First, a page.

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The Rosacea Tracker may aid clinical decision-making

EADV 2019
The ROSCO panel developed a tracking tool to help clinicians continuously follow the disease developments of their rosacea patients that comprises clinical as well as quality-of life-features. This may contribute to facilitating the best possible individualised care.

In the wake of the change to a phenotype-based approach to rosacea, the Rosacea Consensus (ROSCO) group saw the need to develop a comprehensive longitudinal monitoring tool [1]. Taking care of patients suffering from this chronic disease involves long-term management with modifications in therapy whenever clinical features change. The new Rosacea Tracker is supposed to offer an option to document changes in rosacea disease features for physicians, as well as an option to record patient-reported clinical changes and influence on patients’ quality of life. Collecting this evidence could enable the physician to decide if and when altering the management is indicated.

The global 2019 ROSCO group comprises 19 dermatologists and 2 ophthalmologists. They used a modified Delphi method to answer various questions as a base for the Rosacea Tracker prototype. The participants received these questions via a blinded e-survey. Per definition, a consensus was reached if ≥75% of the participants responded to a question with ‘agree’ or ‘strongly agree’. As a result, the Rosacea Tracker consists of distinct sheets to be completed by the physician and by the patient. In addition, instructions on how to report on disease features were documented in separate user guides. The instructions and their presentation were rated ‘clear” by most of the panel members (18/21 and 17/21).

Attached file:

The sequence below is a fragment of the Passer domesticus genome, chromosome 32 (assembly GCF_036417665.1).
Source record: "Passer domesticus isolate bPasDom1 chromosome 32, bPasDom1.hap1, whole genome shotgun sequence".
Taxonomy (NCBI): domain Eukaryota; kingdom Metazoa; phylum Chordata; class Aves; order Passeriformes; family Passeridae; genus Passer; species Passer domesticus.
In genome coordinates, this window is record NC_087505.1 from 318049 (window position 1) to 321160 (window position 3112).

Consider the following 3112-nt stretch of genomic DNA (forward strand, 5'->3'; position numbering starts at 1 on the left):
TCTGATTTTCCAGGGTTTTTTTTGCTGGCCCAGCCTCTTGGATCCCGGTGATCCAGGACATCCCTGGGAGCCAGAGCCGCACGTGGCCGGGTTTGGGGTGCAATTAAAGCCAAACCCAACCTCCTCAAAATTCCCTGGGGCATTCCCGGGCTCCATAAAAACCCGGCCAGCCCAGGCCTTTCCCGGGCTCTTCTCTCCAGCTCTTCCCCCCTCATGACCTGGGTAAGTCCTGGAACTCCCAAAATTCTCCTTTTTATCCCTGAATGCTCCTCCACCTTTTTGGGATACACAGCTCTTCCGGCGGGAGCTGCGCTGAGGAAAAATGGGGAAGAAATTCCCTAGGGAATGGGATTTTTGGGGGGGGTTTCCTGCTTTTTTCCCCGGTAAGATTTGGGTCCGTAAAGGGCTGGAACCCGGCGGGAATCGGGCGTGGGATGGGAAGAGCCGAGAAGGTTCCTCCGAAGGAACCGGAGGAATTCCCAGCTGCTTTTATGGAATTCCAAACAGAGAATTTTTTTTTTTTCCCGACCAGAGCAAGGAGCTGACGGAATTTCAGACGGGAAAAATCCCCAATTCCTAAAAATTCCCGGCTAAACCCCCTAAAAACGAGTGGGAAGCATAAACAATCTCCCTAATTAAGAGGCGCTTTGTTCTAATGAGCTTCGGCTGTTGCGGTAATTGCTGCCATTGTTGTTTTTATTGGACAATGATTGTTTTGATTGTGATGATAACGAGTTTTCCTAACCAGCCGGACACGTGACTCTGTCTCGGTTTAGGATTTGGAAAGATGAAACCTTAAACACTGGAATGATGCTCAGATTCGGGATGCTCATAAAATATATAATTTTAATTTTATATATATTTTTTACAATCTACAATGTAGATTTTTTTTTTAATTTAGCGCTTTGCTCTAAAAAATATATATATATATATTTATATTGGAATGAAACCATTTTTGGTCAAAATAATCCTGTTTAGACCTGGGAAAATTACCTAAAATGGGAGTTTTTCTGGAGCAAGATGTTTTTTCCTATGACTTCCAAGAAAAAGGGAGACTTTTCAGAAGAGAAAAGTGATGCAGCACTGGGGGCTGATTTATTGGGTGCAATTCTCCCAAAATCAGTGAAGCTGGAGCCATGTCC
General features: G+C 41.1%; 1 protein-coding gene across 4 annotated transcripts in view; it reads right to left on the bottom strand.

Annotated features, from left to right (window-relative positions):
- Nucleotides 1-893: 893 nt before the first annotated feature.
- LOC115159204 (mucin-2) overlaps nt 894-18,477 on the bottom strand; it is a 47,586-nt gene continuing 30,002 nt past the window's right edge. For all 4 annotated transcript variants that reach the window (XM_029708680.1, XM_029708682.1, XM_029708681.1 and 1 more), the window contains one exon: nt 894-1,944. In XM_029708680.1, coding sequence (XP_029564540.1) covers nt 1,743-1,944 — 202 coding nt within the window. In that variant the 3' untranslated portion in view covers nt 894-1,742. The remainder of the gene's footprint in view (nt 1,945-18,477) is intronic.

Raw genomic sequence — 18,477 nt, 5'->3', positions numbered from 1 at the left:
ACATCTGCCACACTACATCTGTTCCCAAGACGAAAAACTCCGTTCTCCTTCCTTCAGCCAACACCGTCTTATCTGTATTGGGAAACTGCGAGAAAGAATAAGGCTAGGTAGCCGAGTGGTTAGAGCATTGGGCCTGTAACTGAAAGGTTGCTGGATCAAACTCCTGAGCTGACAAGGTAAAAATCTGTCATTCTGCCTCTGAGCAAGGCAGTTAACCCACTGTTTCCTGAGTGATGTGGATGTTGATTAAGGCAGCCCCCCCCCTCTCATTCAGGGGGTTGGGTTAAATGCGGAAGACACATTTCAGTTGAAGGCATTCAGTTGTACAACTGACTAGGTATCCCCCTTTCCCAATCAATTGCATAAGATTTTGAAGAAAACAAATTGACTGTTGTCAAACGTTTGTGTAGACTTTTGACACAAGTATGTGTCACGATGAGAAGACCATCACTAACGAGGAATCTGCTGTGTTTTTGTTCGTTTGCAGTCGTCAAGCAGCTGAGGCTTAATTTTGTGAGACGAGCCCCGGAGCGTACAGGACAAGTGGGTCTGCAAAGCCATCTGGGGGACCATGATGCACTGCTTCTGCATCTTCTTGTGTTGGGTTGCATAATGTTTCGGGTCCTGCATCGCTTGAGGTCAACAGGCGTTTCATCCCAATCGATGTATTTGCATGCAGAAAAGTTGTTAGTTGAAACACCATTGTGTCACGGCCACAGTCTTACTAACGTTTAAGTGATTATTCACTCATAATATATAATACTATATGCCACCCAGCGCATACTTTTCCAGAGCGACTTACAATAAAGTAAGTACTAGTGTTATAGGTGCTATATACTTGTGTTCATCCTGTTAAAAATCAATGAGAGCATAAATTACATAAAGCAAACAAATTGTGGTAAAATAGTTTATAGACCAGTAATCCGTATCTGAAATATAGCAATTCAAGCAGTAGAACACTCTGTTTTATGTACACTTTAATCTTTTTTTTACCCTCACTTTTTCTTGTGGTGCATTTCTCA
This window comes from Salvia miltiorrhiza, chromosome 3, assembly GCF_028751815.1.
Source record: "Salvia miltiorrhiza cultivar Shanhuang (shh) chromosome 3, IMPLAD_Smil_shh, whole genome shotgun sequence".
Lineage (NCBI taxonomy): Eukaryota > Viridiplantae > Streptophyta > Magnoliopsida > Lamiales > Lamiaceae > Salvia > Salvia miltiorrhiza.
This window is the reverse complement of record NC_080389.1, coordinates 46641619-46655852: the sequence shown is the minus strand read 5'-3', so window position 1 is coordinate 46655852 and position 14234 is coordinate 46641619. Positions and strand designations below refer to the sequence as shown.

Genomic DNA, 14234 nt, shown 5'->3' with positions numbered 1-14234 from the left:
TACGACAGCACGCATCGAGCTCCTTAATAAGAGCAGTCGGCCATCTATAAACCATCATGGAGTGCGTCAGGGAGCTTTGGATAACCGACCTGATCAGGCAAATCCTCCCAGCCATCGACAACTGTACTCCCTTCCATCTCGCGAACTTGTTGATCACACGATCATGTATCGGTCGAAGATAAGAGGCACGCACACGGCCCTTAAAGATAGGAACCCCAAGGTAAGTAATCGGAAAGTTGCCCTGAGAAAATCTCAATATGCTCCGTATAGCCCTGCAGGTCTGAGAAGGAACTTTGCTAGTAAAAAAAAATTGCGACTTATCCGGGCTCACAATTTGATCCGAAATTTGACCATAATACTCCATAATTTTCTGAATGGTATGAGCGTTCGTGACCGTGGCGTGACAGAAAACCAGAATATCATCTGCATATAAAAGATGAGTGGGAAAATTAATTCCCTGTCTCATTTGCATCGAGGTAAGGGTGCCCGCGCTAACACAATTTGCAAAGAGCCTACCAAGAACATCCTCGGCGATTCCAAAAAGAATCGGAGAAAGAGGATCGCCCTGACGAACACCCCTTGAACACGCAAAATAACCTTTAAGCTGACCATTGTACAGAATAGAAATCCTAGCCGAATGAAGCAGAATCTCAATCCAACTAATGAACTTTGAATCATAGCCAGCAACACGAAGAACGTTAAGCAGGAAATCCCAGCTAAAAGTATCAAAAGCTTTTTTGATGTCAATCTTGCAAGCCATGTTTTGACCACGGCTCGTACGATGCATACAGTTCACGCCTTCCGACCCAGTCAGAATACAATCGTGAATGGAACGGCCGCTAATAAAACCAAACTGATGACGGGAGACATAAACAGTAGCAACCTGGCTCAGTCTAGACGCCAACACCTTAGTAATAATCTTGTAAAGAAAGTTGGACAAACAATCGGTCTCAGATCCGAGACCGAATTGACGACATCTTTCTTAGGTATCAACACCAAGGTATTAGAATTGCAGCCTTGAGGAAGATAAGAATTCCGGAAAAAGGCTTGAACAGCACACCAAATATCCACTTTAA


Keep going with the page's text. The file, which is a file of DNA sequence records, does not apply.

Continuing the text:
Physicians should assess severity of features in different grades: cutaneous with grade 0 (clear/none) to 4 (severe), ocular with grade 0 (clear/none) to 4 (severe: sclerokeratitis/anterior uveitis). The answers to questions on the impact of rosacea on the patient’s quality of life were also categorised in 4 steps: from 0 (not at all) to 4 (very much). Among the 10 cutaneous signs included in the physician’s sheet were: transient/persistent centrofacial edema, (non-)inflamed phyma, burning sensation, telangiectasia, and papules/pustules. The ocular sheet features 8 findings, including blepharitis, conjunctivitis, or dry/gritty/ foreign body sensation.

The authors anticipate the Rosacea Tracker to become a very helpful tool for clinical practice. As further validation and refinement is endorsed, a number of panel members will now introduce the Rosacea Tracker in their clinics.

    1. Tan J, et al. P0024, EADV 2019, 9-13 Oct, Madrid, Spain.

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